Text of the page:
One of the great joys of living in the Lake District is that we get to hike the fells all year round. Between October half term and February half term the fells are generally a lot quieter even at the weekends, but they’re also a lot colder too. We’d never done any winter hiking before so we read up, took advice, bought a few bits and pieces and headed for the fells. Here’s a few of the lessons we learned along the way.
1. Use your compass. Admittedly the Lake District generally doesn’t keep its mist solely for the winter but this one caught us out in October on High Street, when a simple afternoon hike around Riggindale turned into a 9 hour battle against the elements. After arriving at the top of Long Stile we were distracted by the trig point on Racecourse Hill and, thinking we were headed in exactly the right direction, didn’t bother taking a compass bearing in the mist. Muppets. Instead of heading towards The Knott we instead headed for Thornthwaite Crag, only realising our mistake when we reached Grey Crag and the mist cleared to reveal a lake that clearly wasn’t Haweswater. Whoops. Our only option was to drop down off Grey Crag (ripping my Berghaus Gore-Tex trousers which still sport the gaffa tape fix) and then up and over High Street in the pitch dark with a little rain and mist thrown in for good measure. The other lesson here is always to pack your head torch, just in case your hike doesn’t turn out quite as you’d planned.
2. Get up early. From around late October to March there’s the very real chance of catching a temperature inversion in one of the valleys. Our first one was a lucky hunch; we managed a couple of others, but we’re still far from experts at spotting them. Gummer’s How is a 10 minute drive from home and is a perfect viewing point with the Old Man away in the distance. There’s nothing quite like driving up the road from Fell Foot park towards Gummers How and suddenly popping out of the thick grey mist and into a beautiful cloudless day. Even better when there’s snow on the distant fells. On one occasion we were the first people up there making footprints in the virgin snow – something guaranteed to bring the big kid out in most of us. Steve did his level best to take some amazing pics while I pelted him with snowballs.
3. Remember it goes dark early. Frustrated by our shorter winter hikes I thought it was about time we tackled something rather more meaty, so the week before the clocks went forward we headed off to Honister with a bit of a long itinerary. After hiking over the top of Fleetwith Pike and dropping down to Buttermere we headed around the lake before hiking up to Bleabury Tarn and along the ridge to High Crag and back via Haystacks. We made it to Scarth Gap before the head torches came out. We still made it up and over Haystacks in the dark and rain but my previously gaffa taped trousers acquired a whole new hole. Still I think there’s a certain panache to wearing mountain gear that looks well used; a sort of shabby chic for the fells.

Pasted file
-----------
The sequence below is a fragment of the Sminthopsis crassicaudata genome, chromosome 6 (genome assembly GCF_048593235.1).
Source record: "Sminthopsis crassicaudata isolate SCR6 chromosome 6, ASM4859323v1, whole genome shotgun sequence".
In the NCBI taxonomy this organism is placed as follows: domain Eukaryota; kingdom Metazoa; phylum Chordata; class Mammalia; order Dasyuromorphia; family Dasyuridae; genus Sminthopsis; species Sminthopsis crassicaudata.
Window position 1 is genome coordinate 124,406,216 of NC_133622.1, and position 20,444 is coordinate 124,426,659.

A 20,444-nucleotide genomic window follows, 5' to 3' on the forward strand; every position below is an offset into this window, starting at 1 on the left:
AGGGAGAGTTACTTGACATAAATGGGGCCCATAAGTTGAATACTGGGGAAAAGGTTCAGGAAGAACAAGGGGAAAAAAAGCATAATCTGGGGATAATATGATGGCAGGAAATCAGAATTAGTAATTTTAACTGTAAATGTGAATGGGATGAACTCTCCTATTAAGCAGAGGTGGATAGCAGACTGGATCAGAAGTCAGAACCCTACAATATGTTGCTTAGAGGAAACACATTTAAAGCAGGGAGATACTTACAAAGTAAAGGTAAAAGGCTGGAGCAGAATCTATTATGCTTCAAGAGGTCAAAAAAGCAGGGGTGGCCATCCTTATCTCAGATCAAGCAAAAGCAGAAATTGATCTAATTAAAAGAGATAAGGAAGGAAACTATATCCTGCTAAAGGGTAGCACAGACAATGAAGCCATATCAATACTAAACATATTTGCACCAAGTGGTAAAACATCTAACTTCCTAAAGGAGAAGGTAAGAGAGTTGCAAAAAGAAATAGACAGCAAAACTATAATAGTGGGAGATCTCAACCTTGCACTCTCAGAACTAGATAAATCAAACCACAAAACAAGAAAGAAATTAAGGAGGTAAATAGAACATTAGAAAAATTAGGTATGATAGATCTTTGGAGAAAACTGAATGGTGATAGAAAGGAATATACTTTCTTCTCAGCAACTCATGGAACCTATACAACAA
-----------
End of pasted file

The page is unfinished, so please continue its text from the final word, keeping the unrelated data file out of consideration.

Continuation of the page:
4. Wear your thermals. Firstly because if you rip through your over trousers and walking trousers they provide a handy final barrier between you and embarrassment and secondly because they’ll keep you warm. Sexy isn’t the issue here, warmth is. They may be passion killers but they’re life savers. On a warm sunny day most people notice the big drop in temperature when they reach the top of a fell – well imagine what that’s like when it’s zero on the valley floor? When it’s cold outside layers are the order of the day for the fells; lots and lots of layers. You may feel warm enough while you’re walking but at some point you’re going to need to stop for food and drink. Even the briefest stop will have you shivering, so make sure you pack a flask too – nothing quite like a belly full of hot mushroom soup to speed you on your way.
5. Take your time & expect the unexpected. The fells aren’t to be messed with in even in the height of summer, so you certainly don’t want to be taking any chances through the winter. This is not the time of year for bagging as many Wainwrights as you can in a day; this is the time of year for taking it steady, watching your footing and enjoying the spectacular views in every direction. It’s also the season of the unexpected. We’ve been startled by deer in the mist on The Knott, spooked by hundreds of luminous sheeps eyes watching in surprise as we descended Fleetwith Pike in the dark and surprised by weather changing from warm spring afternoon to violent hailstorm within about 10 minutes on Helm Crag. Make sure you’re properly kitted out, enjoy the fells, and get home safely. Oh – and watch out for me if there’s snow on the ground, I’m a dab hand with a snowball.
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